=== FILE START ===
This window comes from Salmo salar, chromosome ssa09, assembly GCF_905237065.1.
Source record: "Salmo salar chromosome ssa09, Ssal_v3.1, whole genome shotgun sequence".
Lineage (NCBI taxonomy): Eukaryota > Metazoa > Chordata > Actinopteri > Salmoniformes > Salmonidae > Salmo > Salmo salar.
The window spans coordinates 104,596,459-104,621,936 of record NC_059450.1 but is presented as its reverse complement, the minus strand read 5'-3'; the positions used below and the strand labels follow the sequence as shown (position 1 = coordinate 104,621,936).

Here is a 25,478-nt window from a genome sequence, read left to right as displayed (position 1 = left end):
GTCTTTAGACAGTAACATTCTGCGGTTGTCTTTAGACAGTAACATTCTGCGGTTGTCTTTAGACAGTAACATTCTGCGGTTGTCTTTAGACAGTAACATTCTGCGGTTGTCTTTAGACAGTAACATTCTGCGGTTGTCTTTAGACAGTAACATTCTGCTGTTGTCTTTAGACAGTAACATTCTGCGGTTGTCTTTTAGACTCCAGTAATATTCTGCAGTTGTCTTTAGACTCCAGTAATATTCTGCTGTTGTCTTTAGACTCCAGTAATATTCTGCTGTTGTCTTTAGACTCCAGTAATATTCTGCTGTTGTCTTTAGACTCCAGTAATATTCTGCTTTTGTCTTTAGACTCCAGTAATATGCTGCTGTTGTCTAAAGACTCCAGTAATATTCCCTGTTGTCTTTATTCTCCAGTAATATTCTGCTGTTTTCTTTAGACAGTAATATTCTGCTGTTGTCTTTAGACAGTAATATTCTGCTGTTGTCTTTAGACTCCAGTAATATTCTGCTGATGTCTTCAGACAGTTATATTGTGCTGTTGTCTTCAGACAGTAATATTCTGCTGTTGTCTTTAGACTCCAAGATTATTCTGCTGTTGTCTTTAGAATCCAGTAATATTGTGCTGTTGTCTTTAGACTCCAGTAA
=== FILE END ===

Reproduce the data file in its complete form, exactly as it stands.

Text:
This window comes from Salmo salar, chromosome ssa09, assembly GCF_905237065.1.
Source record: "Salmo salar chromosome ssa09, Ssal_v3.1, whole genome shotgun sequence".
Lineage (NCBI taxonomy): Eukaryota > Metazoa > Chordata > Actinopteri > Salmoniformes > Salmonidae > Salmo > Salmo salar.
The window spans coordinates 104,596,459-104,621,936 of record NC_059450.1 but is presented as its reverse complement, the minus strand read 5'-3'; the positions used below and the strand labels follow the sequence as shown (position 1 = coordinate 104,621,936).

Here is a 25,478-nt window from a genome sequence, read left to right as displayed (position 1 = left end):
GTCTTTAGACAGTAACATTCTGCGGTTGTCTTTAGACAGTAACATTCTGCGGTTGTCTTTAGACAGTAACATTCTGCGGTTGTCTTTAGACAGTAACATTCTGCGGTTGTCTTTAGACAGTAACATTCTGCGGTTGTCTTTAGACAGTAACATTCTGCTGTTGTCTTTAGACAGTAACATTCTGCGGTTGTCTTTTAGACTCCAGTAATATTCTGCAGTTGTCTTTAGACTCCAGTAATATTCTGCTGTTGTCTTTAGACTCCAGTAATATTCTGCTGTTGTCTTTAGACTCCAGTAATATTCTGCTGTTGTCTTTAGACTCCAGTAATATTCTGCTTTTGTCTTTAGACTCCAGTAATATGCTGCTGTTGTCTAAAGACTCCAGTAATATTCCCTGTTGTCTTTATTCTCCAGTAATATTCTGCTGTTTTCTTTAGACAGTAATATTCTGCTGTTGTCTTTAGACAGTAATATTCTGCTGTTGTCTTTAGACTCCAGTAATATTCTGCTGATGTCTTCAGACAGTTATATTGTGCTGTTGTCTTCAGACAGTAATATTCTGCTGTTGTCTTTAGACTCCAAGATTATTCTGCTGTTGTCTTTAGAATCCAGTAATATTGTGCTGTTGTCTTTAGACTCCAGTAA